String Enums In TypeScript

Sometimes you want to specify in your application multiple allowed values. For example, you might have a method which allows you to perform server requests and the only allowed values are; GET, POST, UPDATE, DELETE and PUT.

Ideally you want to prevent any developer from calling a method with an invalid value. Normally you would use an enum for this, most languages support the use of an enum which might be used for this purpose.

Unfortunately, in TypeScript, enums only support numeric values, not strings. Although, there is an issue here which is calling for it to be extended to strings and other types, like other languages such as C++ allow.

In an ideal world it would be nice to be able to do this in TypeScript:

enum stateEnums {
    "on",
    "off"
}

export class MyClass {
    private componentState: stateEnums;

    on() {
        this.componentState = "on";
    }

    off() {
        this.componentState = "off";
    }
}

Except, because we can’t use an enum in this way, we can use a type instead, the end result isn’t too different:

type stateEnums = "on" | "off";

export class MyClass {
    private componentState: stateEnums;

    on() {
        this.componentState = "on";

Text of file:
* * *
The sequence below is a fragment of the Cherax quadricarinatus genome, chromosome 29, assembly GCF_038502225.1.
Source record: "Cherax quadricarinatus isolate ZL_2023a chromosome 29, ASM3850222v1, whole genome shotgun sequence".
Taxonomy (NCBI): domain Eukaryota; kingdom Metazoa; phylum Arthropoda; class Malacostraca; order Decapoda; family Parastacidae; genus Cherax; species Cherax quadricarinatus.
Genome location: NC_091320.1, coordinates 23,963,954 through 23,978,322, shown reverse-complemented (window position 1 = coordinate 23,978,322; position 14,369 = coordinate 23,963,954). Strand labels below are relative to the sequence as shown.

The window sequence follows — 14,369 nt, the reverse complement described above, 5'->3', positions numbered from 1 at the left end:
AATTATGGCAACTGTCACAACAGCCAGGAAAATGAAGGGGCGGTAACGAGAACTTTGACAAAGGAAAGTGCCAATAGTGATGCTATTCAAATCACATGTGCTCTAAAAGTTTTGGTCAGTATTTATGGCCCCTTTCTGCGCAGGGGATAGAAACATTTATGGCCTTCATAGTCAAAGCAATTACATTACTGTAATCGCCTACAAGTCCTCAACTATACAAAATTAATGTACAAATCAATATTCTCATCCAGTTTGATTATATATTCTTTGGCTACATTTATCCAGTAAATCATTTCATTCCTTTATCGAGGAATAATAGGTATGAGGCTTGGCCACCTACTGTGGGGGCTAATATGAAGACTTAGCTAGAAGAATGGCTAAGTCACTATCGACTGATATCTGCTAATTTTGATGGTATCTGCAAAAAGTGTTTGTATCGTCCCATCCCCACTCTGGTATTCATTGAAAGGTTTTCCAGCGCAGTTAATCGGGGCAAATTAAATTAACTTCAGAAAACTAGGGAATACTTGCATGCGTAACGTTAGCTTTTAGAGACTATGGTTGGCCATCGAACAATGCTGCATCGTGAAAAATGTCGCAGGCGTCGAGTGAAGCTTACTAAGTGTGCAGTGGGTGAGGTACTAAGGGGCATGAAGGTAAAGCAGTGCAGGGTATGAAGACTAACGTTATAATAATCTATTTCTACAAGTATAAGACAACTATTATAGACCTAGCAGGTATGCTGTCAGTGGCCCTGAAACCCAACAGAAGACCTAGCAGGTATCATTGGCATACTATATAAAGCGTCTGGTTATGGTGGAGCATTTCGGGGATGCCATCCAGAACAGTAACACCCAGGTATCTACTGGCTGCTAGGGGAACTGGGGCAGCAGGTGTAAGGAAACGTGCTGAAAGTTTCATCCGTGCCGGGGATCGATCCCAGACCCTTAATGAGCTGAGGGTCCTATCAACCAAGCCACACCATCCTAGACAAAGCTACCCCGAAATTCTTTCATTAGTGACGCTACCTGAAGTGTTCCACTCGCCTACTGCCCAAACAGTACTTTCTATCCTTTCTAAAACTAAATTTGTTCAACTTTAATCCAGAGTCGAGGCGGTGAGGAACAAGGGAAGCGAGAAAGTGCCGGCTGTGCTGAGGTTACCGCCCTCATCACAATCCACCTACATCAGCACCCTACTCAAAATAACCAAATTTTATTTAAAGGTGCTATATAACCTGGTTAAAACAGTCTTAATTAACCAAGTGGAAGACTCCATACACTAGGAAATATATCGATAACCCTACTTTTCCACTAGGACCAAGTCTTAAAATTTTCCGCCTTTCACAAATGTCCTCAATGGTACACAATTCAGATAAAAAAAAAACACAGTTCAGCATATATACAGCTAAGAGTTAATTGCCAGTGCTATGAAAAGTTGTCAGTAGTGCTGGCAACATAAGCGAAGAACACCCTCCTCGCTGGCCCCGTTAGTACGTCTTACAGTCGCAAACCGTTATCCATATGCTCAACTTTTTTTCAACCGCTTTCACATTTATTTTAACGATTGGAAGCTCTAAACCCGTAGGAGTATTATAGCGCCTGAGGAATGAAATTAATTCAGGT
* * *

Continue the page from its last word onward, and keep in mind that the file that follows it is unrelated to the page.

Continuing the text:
}

    off() {
        this.componentState = "off";
    }
}

Not only that, but you can also add in a boolean and possibly other values into the mix as well. You are essentially creating a map of values that will be checked when the value utilising the type is changed. Akin to a “only allow these values and none other”

type stateEnums = "on" | "off" | boolean;

export class MyClass {
    private componentState: stateEnums;

    on() {
        this.componentState = "on";
    }

    off() {
        this.componentState = "off";
    }

    onTrue() {
        this.componentState = true;
    }

    offFalse() {
        this.componentState = false;
    }
}

Conclusion

You probably already knew the above, but if not, hopefully this helped you. I am quite knew to the TypeScript side myself, so if there is an even better way of achieving the above (perhaps changing how enums work), then feel free to leave a comment and enlighten us.

Leave a Reply

Your email address will not be published. Required fields are marked *